First, the good news: robots are finally coming. The bad news: they won’t be the sexy humanoids imagined by anime creators.
That was the message from Eugene Izhikevich, founder and CEO of Brain Corp., who was in Tokyo last week to speak at SoftBank’s annual robot conference about one of his creations — an 881-pound autonomous floor cleaner.
The machine, which looks like a cross between a Zamboni and a motorized wheel chair, was originally designed to be operated by a human. Equipped with Brain’s software and an array of sensors typically found in a self-driving car, it mops floors on its own even when customers are around.
“Anything you see that has wheels, we can turn into a robot,” Izhikevich, a neuroscientist, said in an interview, speaking with a trace of a Russian accent. “Wouldn’t it be nice to have 100 different robots three, five years from now?”
Though the industrial robot population has risen to 1.8 million since GM first put one on an assembly line in 1961, growth has been limited because most are variations on the original theme: a big claw on a metal limb. Attempts to use humanoid machines as companions and assistants have also fallen flat. Brain has found a way to get the machines out of their metal cages by finding niche business applications for recent advances in machine vision.
Brain’s robots already clean floors at Wal-Mart, Costco, Lowe’s and multiple airports in the U.S., and sales will begin in Japan next summer. Izhikevich said his order book is full until February.
Brain is focusing on indoor applications of autonomous driving technology because stores and warehouses offer more predictable environments. Unlike driverless cars, when stumped, the robots can always stop and query a more powerful AI in the cloud or even a human operator. They also don’t require costly data collection to train the algorithms — janitors do the teaching by simply operating the machines.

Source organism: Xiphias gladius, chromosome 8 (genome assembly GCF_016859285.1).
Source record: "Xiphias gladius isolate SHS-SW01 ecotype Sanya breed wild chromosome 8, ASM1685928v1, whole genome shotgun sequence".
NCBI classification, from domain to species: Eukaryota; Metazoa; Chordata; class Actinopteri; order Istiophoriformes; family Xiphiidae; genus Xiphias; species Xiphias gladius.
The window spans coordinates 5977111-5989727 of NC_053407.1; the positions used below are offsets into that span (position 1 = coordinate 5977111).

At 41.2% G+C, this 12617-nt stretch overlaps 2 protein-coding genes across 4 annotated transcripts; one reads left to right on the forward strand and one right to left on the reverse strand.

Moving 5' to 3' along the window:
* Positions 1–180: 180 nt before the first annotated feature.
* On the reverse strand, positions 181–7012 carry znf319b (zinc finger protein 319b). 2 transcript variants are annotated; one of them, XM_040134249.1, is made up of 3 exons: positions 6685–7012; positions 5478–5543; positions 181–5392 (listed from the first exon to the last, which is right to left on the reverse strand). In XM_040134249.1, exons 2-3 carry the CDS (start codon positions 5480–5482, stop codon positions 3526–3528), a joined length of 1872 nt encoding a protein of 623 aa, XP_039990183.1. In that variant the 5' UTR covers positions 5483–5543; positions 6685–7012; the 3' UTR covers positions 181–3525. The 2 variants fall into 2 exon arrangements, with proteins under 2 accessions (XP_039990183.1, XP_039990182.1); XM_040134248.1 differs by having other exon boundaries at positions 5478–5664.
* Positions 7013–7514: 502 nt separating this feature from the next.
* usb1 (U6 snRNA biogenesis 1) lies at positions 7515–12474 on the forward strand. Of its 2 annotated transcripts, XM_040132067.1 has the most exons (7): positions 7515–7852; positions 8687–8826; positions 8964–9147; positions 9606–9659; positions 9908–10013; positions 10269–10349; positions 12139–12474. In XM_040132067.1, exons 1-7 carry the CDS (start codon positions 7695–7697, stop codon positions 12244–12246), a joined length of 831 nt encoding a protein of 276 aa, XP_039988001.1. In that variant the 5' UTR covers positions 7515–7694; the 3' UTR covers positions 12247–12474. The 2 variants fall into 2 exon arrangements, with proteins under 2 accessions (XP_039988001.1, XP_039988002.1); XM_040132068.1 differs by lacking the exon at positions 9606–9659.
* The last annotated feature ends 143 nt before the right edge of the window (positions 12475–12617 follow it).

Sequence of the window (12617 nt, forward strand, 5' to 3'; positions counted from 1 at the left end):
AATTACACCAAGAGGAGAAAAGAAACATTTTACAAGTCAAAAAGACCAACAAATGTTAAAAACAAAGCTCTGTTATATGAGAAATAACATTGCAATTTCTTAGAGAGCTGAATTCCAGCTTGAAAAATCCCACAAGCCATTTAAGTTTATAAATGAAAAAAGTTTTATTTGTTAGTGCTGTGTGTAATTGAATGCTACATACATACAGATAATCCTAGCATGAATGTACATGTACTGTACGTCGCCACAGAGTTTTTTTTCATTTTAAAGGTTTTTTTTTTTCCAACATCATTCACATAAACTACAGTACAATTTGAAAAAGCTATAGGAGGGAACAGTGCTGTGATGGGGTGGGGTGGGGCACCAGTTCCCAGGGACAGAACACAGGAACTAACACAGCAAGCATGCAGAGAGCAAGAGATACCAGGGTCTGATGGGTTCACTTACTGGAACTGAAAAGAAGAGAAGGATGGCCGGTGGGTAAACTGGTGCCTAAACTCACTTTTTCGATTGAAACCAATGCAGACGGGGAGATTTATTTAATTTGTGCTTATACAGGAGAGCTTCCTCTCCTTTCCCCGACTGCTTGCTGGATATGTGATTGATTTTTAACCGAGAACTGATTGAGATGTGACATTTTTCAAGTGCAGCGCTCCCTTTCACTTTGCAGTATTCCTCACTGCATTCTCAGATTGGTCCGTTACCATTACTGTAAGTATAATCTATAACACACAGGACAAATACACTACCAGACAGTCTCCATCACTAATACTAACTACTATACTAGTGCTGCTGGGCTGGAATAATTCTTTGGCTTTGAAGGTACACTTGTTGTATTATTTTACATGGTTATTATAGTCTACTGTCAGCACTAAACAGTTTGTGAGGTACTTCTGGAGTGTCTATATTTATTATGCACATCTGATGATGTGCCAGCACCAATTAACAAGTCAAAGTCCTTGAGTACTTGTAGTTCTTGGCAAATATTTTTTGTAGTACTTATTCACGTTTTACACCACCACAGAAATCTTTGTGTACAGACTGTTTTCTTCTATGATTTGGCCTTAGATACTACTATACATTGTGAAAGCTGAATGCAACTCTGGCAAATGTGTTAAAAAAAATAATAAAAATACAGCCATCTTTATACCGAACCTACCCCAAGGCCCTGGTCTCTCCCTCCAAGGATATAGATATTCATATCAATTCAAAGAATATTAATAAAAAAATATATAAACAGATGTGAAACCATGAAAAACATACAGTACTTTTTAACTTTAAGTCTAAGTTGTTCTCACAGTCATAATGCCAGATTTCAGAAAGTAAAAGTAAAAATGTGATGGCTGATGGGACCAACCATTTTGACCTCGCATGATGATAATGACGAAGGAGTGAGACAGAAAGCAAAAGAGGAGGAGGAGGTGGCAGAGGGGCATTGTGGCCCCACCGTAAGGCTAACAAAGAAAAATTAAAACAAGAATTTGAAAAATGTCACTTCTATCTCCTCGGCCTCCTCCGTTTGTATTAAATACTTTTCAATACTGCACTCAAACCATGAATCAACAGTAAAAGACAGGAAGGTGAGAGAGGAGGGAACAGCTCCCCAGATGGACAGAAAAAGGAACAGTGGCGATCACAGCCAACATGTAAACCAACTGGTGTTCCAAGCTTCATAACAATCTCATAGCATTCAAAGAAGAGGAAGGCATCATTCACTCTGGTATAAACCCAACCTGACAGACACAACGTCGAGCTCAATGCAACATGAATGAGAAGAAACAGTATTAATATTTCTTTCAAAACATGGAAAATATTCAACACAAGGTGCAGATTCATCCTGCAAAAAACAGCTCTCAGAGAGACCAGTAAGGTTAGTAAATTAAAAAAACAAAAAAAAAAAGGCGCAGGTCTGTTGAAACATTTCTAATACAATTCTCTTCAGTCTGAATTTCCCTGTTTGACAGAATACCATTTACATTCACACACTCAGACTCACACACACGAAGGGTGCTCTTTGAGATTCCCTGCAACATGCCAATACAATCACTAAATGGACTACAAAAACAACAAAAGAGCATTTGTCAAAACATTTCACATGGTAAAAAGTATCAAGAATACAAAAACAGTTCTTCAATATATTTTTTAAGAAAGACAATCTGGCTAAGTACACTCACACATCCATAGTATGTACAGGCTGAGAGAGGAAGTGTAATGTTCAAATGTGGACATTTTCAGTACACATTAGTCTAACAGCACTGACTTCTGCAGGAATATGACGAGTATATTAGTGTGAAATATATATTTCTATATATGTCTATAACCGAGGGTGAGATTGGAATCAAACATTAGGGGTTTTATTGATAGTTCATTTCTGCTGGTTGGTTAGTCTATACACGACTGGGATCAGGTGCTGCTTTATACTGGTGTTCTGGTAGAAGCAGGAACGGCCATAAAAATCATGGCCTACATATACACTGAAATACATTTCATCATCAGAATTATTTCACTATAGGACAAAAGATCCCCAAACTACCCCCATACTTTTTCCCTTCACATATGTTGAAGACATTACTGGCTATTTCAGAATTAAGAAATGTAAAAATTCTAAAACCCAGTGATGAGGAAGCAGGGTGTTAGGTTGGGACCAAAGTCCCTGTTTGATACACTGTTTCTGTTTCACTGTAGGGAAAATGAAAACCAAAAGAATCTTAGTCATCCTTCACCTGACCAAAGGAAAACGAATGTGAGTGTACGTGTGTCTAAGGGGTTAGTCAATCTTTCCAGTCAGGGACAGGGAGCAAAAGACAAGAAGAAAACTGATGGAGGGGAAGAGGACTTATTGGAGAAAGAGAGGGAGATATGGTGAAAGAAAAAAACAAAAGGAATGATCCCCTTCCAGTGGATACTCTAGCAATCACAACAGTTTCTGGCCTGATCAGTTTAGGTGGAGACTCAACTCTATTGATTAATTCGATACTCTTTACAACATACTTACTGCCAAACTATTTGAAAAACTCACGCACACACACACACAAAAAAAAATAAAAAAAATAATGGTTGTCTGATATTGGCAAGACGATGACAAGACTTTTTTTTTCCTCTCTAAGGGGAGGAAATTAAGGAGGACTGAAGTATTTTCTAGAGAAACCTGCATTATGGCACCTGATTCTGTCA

The sensor package to convert a manual cleaner into a robot includes a laser range finder; Brain charges $500 a month for the service. That’s still a bargain considering Wal-Mart spends on average $1,500 a month to mop up a single store.
Floor cleaning is just the start; the company sees robots in the near future helping with security patrols and personal mobility. SoftBank’s founder Masayoshi Son is on board with that vision and in July led a $114 million investment round in Brain via his $93 billion Vision Fund. Qualcomm is also a backer.
Unlike the billionaire’s other robotics bets, Brain doesn’t actually make the machines. The company is developing a software platform that will let other robots move independently in closed environments. Much as Google did with its Android operating system, Izhikevich plans to give access to Brain OS to outside developers, a move that might happen as soon as next year.
“You want robots everywhere and you don’t want to wait until you are 90,” Izhikevich said. “If I’m the one who has to build those robots, it will take me 50 years. Instead, I can partner with 50 and 100 companies who are already building manual equipment and provide them the brains.”
By Pavel Alpeyev